Locations

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    Down by the Docks (p8)

    The Carroll Foundry rests atop land partially created from the tailings of the Grand Portage Mill, w…

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    A Metropolitan View

    Calumet (and the surrounding communities) once supported over 30,000 people. Now they support less t…

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    The Sandstone House

    We’ve discussed this old stone building before on CCE but have yet to feature it. So today we …

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    The Mining Camp (p4)

    The Champion Mine’s remote location brought with it many challenges when it came to building a…

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    St. Ignatius of Loyola

    In a region where Calumet was home to no less then six separate Roman Catholic churches, it seems od…

It was along the rocky Superior shore at Copper Harbor that large outcroppings of copper would begin the great Keweenaw copper rush around 1844. The first shafts ever sunk along the peninsula would be along Hay’s Point – the craggy finger of land jutting out along the harbor’s entrance. The search for copper pushed southward, and with it the commerce and activity that Copper Harbor once knew. The migrating copper rush’s first stop was along the towering rocky precipices that made up the peninsula’s Cliff Range. It was along these cliffs that the region’s first profits were made – more than five years after the copper rush first began.

With the region’s first profits came a renewed optimism and copper fever. Several more mines were established nearby, and prospectors turned southward in search of the copper riches they now knew were there for the taking. This search resulted in the discovery of the Calumet Conglomerate Lode and the rise of the region’s largest and most profitable mine – the great Calumet & Hecla. In its shadow many other successful mines followed, their inexhaustible thirst for workers prompting the establishment of various worker communities such as Osceola, Tamarack, and Centennial. Together these scattering of towns and mining locations would create a sprawling metropolis of over 30,000 people.

As mines pushed southward, new ports had to be established to deliver the men and supplies these fledging enterprises required. The towns of Eagle Harbor, Eagle River and Lac La Belle were all born from this need, serving the new crop of mines that had opened up along the peninsula’s rocky spine. The burgeoning central range of the Keweenaw required a convenient deep water port of their own, turning to the primitive waterway along the Portage Valley to serve their needs. By the end of the century this new transportation corridor would help the Portage Valley become the commercial and transportation hub for the entire peninsula – creating the cities of Houghton and Hancock in the process. Besides ports, these mines also required mills to work their copper spoils. The companies turned to the Lake Superior Shore and the deep waters of Torch Lake to provide the necessary water and tailings reservoir these mills needed. Serving these mills were even more towns, small communities built in the shadow of the mill’s they served along the peninsula’s outskirts and Torch Lake’s western shore.

The Alberta Visitor’s Center

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The small community of Alberta in Baraga County was not only a functioning industrial village, it was also an utopian vision manifested in wood and stone. For its creator – Henry Ford – it was the inevitable realization of an industrialist vision of the future. This was a community built, …

The Alberta Village

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Situated deep in the wilderness of Baraga County far removed from civilization lies an upper peninsula peculiarity. Its very existence defies convention, as no copper, iron, slate, or even sandstone resides within its proximity. It stands not on any navigable body of water and no rail line passes by its door. There …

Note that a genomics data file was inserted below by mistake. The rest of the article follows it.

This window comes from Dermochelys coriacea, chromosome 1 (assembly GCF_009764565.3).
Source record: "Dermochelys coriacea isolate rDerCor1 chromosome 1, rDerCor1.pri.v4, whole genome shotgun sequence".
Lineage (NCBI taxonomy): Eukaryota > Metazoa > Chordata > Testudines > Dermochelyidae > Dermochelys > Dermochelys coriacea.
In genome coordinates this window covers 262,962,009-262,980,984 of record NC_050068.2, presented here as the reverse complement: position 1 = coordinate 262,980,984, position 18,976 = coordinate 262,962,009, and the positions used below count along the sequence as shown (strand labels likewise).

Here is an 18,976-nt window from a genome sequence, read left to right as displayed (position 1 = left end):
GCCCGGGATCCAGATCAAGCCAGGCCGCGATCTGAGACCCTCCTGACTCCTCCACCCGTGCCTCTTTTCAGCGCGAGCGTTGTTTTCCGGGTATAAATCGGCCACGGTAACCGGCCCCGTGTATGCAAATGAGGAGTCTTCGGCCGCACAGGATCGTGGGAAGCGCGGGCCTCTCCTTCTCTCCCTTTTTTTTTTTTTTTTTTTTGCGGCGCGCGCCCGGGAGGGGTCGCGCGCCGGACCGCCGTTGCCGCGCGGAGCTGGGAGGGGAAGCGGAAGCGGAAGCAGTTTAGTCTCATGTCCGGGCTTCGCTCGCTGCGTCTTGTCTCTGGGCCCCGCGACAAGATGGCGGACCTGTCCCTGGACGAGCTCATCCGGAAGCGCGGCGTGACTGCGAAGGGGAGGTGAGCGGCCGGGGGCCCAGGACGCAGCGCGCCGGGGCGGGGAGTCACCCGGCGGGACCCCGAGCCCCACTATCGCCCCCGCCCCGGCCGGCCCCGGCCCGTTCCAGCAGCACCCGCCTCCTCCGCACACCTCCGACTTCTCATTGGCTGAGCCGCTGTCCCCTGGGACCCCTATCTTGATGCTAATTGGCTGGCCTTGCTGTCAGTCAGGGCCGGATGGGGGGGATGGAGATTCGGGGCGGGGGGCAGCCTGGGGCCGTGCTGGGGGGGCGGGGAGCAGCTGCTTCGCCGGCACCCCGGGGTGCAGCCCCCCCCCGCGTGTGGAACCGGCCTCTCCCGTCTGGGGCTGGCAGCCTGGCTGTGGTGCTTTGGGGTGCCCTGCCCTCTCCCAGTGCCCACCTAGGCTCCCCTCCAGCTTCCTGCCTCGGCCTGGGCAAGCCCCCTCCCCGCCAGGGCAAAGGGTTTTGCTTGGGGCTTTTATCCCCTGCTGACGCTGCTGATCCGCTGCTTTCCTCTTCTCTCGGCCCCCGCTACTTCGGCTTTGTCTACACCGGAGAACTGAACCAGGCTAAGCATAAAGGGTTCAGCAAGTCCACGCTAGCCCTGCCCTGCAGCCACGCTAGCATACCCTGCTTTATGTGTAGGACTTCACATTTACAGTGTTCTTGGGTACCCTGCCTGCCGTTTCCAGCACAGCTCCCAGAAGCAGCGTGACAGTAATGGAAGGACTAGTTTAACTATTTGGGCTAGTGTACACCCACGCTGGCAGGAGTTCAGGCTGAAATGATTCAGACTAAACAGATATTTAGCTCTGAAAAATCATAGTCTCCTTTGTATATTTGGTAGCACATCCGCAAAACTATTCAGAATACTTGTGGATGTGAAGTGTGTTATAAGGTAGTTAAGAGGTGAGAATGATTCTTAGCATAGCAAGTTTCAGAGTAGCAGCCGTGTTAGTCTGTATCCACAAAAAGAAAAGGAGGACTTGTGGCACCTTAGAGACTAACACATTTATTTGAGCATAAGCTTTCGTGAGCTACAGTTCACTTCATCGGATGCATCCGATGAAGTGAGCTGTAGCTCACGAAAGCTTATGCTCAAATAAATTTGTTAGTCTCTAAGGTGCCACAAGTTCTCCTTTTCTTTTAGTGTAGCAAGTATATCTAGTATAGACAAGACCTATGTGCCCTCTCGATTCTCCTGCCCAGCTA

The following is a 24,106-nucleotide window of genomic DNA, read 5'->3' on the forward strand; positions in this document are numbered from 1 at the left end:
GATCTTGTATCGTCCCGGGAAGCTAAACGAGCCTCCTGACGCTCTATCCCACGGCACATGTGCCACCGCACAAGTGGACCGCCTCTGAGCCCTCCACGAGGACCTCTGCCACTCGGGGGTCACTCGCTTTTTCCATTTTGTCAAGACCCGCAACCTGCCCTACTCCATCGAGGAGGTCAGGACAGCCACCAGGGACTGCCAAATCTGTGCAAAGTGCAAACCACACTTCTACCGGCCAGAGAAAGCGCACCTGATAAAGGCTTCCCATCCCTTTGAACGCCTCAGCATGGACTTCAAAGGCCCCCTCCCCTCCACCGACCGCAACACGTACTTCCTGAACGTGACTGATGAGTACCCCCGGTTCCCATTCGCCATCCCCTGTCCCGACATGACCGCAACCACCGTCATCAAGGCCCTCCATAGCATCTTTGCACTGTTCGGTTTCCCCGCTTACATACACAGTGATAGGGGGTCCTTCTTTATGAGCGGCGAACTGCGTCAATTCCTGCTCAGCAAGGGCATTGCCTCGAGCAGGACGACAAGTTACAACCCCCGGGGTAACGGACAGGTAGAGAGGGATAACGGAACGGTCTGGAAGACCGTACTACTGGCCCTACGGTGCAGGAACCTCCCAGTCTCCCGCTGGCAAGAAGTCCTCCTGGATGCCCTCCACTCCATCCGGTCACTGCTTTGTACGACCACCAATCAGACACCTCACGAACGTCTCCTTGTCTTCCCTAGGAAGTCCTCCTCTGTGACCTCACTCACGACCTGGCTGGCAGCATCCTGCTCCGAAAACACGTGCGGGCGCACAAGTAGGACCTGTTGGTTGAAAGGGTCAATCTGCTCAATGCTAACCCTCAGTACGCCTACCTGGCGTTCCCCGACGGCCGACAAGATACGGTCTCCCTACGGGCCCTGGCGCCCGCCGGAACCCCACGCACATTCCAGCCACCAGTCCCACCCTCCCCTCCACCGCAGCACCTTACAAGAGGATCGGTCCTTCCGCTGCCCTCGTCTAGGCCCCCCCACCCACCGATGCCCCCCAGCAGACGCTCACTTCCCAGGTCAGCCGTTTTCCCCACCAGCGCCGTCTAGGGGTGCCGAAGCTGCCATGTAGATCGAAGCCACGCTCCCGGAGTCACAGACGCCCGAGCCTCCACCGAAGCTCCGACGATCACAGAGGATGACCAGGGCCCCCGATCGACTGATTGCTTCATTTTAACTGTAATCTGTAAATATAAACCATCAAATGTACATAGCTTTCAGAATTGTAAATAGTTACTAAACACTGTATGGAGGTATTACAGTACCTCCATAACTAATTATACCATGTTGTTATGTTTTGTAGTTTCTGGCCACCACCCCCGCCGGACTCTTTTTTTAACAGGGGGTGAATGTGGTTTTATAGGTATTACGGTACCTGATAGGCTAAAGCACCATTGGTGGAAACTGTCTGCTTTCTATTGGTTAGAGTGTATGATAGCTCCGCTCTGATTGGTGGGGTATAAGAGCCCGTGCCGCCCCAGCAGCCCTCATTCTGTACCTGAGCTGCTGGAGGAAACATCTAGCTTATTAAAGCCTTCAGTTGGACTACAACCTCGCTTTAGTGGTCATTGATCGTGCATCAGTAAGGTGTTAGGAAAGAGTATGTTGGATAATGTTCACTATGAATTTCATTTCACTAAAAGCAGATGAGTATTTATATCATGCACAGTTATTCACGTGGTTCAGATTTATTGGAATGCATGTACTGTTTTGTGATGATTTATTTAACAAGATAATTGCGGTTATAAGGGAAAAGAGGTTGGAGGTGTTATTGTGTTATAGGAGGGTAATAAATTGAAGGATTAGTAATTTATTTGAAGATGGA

The Great Copper Tower

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Hancock’s rise to power and prestige was a quick one. Within just a couple of decades the small mining town found itself at the center of a sprawling industrial empire, its population growing by leaps and bounds in the process. For a time the city was at the top of …

Along the Three Hundred

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Hancock’s original plat was a mere five blocks long, bordered on both sides by mine-owned lands belonging to the Quincy on the east and the Hancock Mine to the west. On that western end would be located the village’s public entities – including its schools, town hall, and later the …

The Funkey Block

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The fires that ravaged the 200 block of Hancock’s Quincy Street were almost complete in their destruction. Over a dozen 19th century buildings were wiped away, leaving large empty spaces along both sides of the commercial corridor. While new buildings would eventually move into the now open spaces, those replacement …

The Replacements

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The purge of the 200 block did not come all at once but instead it occurred systematically over nearly half a century of attrition. Fire after fire and demolition after demolition left this second block of Hancock’s commercial corridor largely devoid of its 19th century buildings. Fortunately the great Copper Empire would …

Forged From Fire

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Fire has always been a constant danger to old mining communities in the Copper Country. To make the matter more problematic was the region’s long, harsh, and often bone chillingly cold winters – winters which often pushed heating systems to their limits. Chimney fires, stove fires, unsupervised space heaters, coal fires…the ways …

Downtown Hancock (p2)

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Quincy Street’s 100 block grew quickly, forming a dense commercial corridor early in Hancock’s history. Most of that was due to location, as the block was bookended by a pair of relatively busy thoroughfares. To the east was the wagon-road connecting Quincy Mine’s mill and surface plant while to the …